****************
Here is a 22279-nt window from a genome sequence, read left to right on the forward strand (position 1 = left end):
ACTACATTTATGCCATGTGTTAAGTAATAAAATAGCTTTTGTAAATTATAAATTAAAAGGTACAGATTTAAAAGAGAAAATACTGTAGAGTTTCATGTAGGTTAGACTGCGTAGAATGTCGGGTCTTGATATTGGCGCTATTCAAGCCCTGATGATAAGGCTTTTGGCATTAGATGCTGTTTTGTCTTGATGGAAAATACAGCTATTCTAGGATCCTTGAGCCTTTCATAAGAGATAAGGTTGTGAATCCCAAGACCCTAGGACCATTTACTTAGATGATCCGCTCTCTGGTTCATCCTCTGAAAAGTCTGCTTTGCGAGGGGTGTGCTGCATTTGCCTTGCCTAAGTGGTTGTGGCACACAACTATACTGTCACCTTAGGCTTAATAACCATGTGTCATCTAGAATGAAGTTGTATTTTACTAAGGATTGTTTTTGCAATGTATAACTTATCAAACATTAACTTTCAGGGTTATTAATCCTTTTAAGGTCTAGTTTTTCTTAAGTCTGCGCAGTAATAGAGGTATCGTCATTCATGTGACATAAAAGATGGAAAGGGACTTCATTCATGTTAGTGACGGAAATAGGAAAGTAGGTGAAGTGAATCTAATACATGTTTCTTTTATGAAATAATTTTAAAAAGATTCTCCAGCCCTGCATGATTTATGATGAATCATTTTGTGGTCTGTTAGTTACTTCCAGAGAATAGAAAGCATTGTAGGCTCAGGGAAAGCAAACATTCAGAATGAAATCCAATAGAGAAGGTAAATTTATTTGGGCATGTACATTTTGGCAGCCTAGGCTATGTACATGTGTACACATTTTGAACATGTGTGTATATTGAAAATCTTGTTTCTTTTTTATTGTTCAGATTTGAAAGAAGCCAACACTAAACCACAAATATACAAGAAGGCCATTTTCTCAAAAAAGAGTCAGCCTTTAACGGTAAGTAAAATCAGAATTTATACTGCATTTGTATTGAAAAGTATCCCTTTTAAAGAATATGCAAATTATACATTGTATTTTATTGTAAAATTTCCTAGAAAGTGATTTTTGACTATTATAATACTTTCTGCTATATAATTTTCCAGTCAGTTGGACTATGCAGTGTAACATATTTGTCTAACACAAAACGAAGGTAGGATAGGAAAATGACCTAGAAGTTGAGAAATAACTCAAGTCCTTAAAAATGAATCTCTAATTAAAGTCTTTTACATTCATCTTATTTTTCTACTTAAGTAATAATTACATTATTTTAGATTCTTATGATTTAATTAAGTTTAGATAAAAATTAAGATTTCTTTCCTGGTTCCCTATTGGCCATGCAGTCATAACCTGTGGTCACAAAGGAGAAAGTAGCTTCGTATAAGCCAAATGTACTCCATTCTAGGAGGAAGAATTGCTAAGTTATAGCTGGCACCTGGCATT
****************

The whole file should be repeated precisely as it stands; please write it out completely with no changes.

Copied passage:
Here is a 22279-nt window from a genome sequence, read left to right on the forward strand (position 1 = left end):
ACTACATTTATGCCATGTGTTAAGTAATAAAATAGCTTTTGTAAATTATAAATTAAAAGGTACAGATTTAAAAGAGAAAATACTGTAGAGTTTCATGTAGGTTAGACTGCGTAGAATGTCGGGTCTTGATATTGGCGCTATTCAAGCCCTGATGATAAGGCTTTTGGCATTAGATGCTGTTTTGTCTTGATGGAAAATACAGCTATTCTAGGATCCTTGAGCCTTTCATAAGAGATAAGGTTGTGAATCCCAAGACCCTAGGACCATTTACTTAGATGATCCGCTCTCTGGTTCATCCTCTGAAAAGTCTGCTTTGCGAGGGGTGTGCTGCATTTGCCTTGCCTAAGTGGTTGTGGCACACAACTATACTGTCACCTTAGGCTTAATAACCATGTGTCATCTAGAATGAAGTTGTATTTTACTAAGGATTGTTTTTGCAATGTATAACTTATCAAACATTAACTTTCAGGGTTATTAATCCTTTTAAGGTCTAGTTTTTCTTAAGTCTGCGCAGTAATAGAGGTATCGTCATTCATGTGACATAAAAGATGGAAAGGGACTTCATTCATGTTAGTGACGGAAATAGGAAAGTAGGTGAAGTGAATCTAATACATGTTTCTTTTATGAAATAATTTTAAAAAGATTCTCCAGCCCTGCATGATTTATGATGAATCATTTTGTGGTCTGTTAGTTACTTCCAGAGAATAGAAAGCATTGTAGGCTCAGGGAAAGCAAACATTCAGAATGAAATCCAATAGAGAAGGTAAATTTATTTGGGCATGTACATTTTGGCAGCCTAGGCTATGTACATGTGTACACATTTTGAACATGTGTGTATATTGAAAATCTTGTTTCTTTTTTATTGTTCAGATTTGAAAGAAGCCAACACTAAACCACAAATATACAAGAAGGCCATTTTCTCAAAAAAGAGTCAGCCTTTAACGGTAAGTAAAATCAGAATTTATACTGCATTTGTATTGAAAAGTATCCCTTTTAAAGAATATGCAAATTATACATTGTATTTTATTGTAAAATTTCCTAGAAAGTGATTTTTGACTATTATAATACTTTCTGCTATATAATTTTCCAGTCAGTTGGACTATGCAGTGTAACATATTTGTCTAACACAAAACGAAGGTAGGATAGGAAAATGACCTAGAAGTTGAGAAATAACTCAAGTCCTTAAAAATGAATCTCTAATTAAAGTCTTTTACATTCATCTTATTTTTCTACTTAAGTAATAATTACATTATTTTAGATTCTTATGATTTAATTAAGTTTAGATAAAAATTAAGATTTCTTTCCTGGTTCCCTATTGGCCATGCAGTCATAACCTGTGGTCACAAAGGAGAAAGTAGCTTCGTATAAGCCAAATGTACTCCATTCTAGGAGGAAGAATTGCTAAGTTATAGCTGGCACCTGGCATT